On the 20th day of January, in the year 2009, the earth might just stand still. No, not because we are electing the first African-American to the highest office in the land! A much more serious issue is afoot. This is the day that cell phone carriers forecast a significant drain on the wireless capacity in Washington DC, not allowing the record millions attending Barack Obama's inauguration to "phone home"…or phone anywhere, for that matter! Carriers are expecting wireless traffic to escalate to more than four times the norm, where demand will outstrip supply, and the likelihood of cellular users getting a "No, We Can't" response from their wireless service will become a definite possibility.
Can you hear me now?
"No We Can't"
When the maddening crowds head to Washington, D.C., for the swearing in of the 44th president's inauguration, there's one major question burning in my minds of many: Will my cell phone work? Well, think of a wireless network like a US highway. Even though the infrastructure might have required adding additional lanes, if millions of travelers suddenly decide to mobilize, you are bound to run smack-dab into some major congestion. For this reason, the US government wants Inaugural event attendees to decrease cellular network usage by texting instead of placing voice calls or sending photos or videos until after the events are over.
Hey, I’ve got your number...
In the cellular age, we live in, no one plans ahead! Who goes to the grocery store with a list any more? Much easier to call your loved one, friend of family member once you get there to ask about what you forgot to buy. The same scenario will play out over and over again at the inauguration. You know all of folks who are planning to attend. You’ve Twittered them or communicated with them on Facebook or MySpace. You’ve uploaded their digits. So you assume, it will be just as easy to hook up with them by cell, once you get there! Wrong!
But who’s counting?
Just to put things in perspective, four years ago a paltry 200,000 people showed up for George W. Bush's second inauguration (God only knows how that man got elected a second term!). About 1 million people were in Times Square in New York City when the ball dropped this past New Years Eve. This year’s Muslim pilgrimage to Mecca in Saudi Arabia topped out at 2 million pilgrims. And guess what? That’s about the same number anticipated to descend on Obama’s record-breaking inaugural event.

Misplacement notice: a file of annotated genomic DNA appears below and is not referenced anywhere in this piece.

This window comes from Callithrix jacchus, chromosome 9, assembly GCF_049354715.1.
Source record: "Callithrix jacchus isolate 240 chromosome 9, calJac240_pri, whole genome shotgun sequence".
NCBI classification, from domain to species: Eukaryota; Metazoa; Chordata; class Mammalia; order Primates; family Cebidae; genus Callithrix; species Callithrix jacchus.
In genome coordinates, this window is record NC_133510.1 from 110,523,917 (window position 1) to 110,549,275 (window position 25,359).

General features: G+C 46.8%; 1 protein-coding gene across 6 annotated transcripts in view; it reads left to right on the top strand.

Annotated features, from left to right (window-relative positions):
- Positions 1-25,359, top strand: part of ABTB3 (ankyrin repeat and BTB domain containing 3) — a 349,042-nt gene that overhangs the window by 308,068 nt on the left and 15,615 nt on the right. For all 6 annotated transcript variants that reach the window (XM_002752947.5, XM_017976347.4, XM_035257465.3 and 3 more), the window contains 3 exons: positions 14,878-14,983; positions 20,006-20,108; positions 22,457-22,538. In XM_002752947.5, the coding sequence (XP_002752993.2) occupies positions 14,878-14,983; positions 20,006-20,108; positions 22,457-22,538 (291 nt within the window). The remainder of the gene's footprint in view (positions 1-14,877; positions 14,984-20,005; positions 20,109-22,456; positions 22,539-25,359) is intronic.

Mum’s the word…
Due to this impending crisis, the Cellular Telecommunications Industry Association is advising people to text and not talk. Text messages and e-mails travel through the network at quicker speeds than voice calls, especially during peak traffic times. Users should also get in the habit of snapping, and saving! Sending photos via the cell network eats up valuable capacity, so it might be wise to save your pictorial slideshows for post-inaugural transmittal!
Who’s on First…
CTIA notes that the big four wireless operators--AT&T, Verizon Wireless, Sprint Nextel, and T-Mobile USA—are spending millions of dollars to increase capacity on their networks. But we all know about best laid plans, particularly when considering the upgraded accessibility for emergency first responders. While network congestion may cause problems for regular cell phone subscribers, these first responders will not encounter issues. Calls by emergency responders such as police, firefighters, and medical crews will be given priority over other wireless traffic, avoiding the communication issues, such as the ones that occurred during the September 11 attacks on the World Trade Center.
Barack’s Bad Habit...
The CrackberrySo while being forewarned is forearmed, the one burning question remains, however… will Barack Obama forego the use of his "Crackberry" during the inaugural proceedings?
Well, not according to a CNN interview he held with John King recently. He talked about the privacy issues that threatened his ability to maintain normal communications, and his optimism, unlike his predecessor to be able to continue to use his Blackberry after he enters the Oval Office.
While King noted that Barack’s life was about to change on Inauguration Day and he would "have to give it up," our President-elect responded by stating "I think we're going to be able to beat this back…I think we're going to be able to hang onto one of these (Blackberries)… as long as I think BEFORE I press ‘send’."
So our assumption is: "Yes He Can" communicate without any interruptions on the 20th day of January, the year of our Lord! It’s the rest of the 2 million that may experience a ton of dropped calls!
However, when all is said and done, cell phones should be the least of your worries, anyways! If you are truly going to attend the inauguration, what should really be of concern… is the lack of Porta-Potties!
Washington DC Porta-Potty